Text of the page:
NEW YORK (CBSNewYork) — A Brooklyn landlord who says he has been working with tenants struggling to pay rent during the pandemic is now struggling to provide them heat.

His boiler is broken and supply chain issues have made it difficult to find a new one.

READ MORE: Bronx High-Rise Fire: Some City Residents Say They Have No Choice But To Use Space Heaters On Brutally Cold Days

Despite efforts to fix it, the city is threatening to fine him thousands of dollars, CBS2’s Lisa Rozner reported.

Unpacking and delivering space heaters is not what Lincoln Eccles wanted to be doing this winter. It’s a last resort after the boiler in his 100-plus-year-old Crown Heights building broke.

“We had repeat plumbers come through,” Eccles said.

For months, he has been looking for a replacement boiler for his 14-unit building.

“I’ve called as far as Boston, Connecticut, Chicago. Nothing,” Eccles said.

He said he is making do with the space heaters, just like his tenants.

“I have to put plastic over the windows to keep the extra draft out,” a tenant named Mark said. “When it gets really cold, it’s bad. Using the electrical heater … you have to pay extra on your light bill. I know he’s trying.”

“Lincoln updates me, like, every time he sees me,” tenant Mark Pfohl said. “He’s been the best of probably any landlord I’ve ever had.”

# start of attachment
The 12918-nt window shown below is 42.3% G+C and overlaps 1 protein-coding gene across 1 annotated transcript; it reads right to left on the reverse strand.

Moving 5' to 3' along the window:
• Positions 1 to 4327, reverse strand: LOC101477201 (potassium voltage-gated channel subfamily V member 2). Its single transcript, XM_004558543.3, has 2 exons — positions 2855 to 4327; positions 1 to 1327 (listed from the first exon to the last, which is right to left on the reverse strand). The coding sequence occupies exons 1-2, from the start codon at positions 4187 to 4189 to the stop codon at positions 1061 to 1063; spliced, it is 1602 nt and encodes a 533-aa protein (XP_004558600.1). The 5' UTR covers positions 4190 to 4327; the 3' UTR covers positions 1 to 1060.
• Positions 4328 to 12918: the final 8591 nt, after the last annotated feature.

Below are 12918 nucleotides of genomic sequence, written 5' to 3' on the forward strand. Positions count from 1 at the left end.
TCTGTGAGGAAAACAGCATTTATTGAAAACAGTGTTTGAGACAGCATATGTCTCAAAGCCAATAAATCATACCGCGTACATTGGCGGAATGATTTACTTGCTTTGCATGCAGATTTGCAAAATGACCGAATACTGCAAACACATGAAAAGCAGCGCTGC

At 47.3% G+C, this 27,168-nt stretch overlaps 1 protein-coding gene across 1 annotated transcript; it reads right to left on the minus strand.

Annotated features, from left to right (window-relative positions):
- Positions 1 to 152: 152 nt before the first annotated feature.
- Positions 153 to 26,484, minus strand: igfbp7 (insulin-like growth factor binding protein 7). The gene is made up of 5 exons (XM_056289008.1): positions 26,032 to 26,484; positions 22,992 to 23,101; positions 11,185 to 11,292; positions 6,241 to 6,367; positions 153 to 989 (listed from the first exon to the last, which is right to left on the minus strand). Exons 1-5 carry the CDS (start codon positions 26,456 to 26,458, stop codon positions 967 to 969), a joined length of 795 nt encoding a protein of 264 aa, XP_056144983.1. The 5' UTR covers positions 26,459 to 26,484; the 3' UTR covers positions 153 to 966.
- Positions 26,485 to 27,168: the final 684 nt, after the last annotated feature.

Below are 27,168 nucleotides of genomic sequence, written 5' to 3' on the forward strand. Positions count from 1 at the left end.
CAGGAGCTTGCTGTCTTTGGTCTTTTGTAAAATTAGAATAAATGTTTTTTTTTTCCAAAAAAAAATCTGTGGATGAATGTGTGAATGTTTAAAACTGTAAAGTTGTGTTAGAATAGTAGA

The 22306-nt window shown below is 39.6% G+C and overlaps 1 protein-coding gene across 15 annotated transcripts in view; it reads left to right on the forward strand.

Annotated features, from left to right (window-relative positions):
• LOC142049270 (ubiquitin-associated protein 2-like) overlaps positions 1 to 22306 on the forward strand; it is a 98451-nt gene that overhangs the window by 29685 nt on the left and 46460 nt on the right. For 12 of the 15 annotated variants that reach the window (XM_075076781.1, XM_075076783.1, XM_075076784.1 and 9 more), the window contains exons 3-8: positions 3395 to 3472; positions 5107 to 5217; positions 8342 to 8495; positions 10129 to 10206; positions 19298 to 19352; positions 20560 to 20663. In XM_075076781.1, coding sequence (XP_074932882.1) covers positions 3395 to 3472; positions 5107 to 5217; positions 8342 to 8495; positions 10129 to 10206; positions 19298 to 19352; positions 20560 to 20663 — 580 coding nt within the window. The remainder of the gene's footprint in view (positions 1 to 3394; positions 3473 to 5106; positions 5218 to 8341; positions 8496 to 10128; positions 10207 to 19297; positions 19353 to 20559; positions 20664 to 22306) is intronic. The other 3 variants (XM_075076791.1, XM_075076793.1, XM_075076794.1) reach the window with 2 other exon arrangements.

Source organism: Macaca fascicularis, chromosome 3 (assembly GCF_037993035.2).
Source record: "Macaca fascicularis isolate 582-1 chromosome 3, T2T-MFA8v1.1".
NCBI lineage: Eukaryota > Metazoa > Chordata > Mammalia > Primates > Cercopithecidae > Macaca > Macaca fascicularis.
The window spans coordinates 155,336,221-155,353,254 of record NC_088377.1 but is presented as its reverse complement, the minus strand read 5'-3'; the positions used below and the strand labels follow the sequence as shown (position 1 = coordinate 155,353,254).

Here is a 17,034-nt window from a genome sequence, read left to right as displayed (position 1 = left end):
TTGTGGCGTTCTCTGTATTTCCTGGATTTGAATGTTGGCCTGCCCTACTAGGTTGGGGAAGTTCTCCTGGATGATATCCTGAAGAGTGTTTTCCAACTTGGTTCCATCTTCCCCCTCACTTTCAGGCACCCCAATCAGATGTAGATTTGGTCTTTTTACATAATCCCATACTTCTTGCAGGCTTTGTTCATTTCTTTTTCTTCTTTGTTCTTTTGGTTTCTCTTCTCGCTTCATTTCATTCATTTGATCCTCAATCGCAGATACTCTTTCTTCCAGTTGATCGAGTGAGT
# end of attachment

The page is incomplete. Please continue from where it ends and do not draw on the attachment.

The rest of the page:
Long term, despite approaching $300,000 in debt, Eccles said he has decided to invest in a green solution — heat pumps — that is now being drawn up and built by a company, but it could take weeks.

READ MORE: Residents Of East Orange, N.J. Buildings Say They Are Fed Up Not Having Heat

“My solution is to not participate in poisoning the Earth,” Eccles said.

He said, still, the city is warning it will soon hook up a mobile boiler and charge him $12,000 for the first week and $2,000 every week thereafter.

Eccles said he’s still suffering from around half of his tenants unable to pay rent during the pandemic, and a spike in property taxes due to developers coming into the neighborhood.

Most units are rent stabilized, as his property taxes have doubled due to the changing neighborhood.

“I’ve been bleeding, bleeding, bleeding and you’re just adding on more cost unnecessarily,” Eccles said. “They’re still trying to push a system that will push me further towards bankruptcy.”

When asked if he understands Eccles’ plight, the tenant Mark said, “Absolutely. The city can do more to help the landlords.”

At this point, the city’s Department of Housing Preservation and Development told CBS2 an emergency repair team is engaged with the owner and working to restore heat.

A spokesperson added owners are legally required to provide heat and that no civil penalties are pending, but Eccles said the agency’s top officials have warned him the city could sue him soon.

A group of small property owners have organized a fundraiser to support Eccles and his efforts to get a new heating system.

MORE NEWS: Sandy-Ravaged Brighton Beach Residents Hit With Huge Electric Bills For Space Heaters

The group told Rozner it is an issue that could have happened to any of them.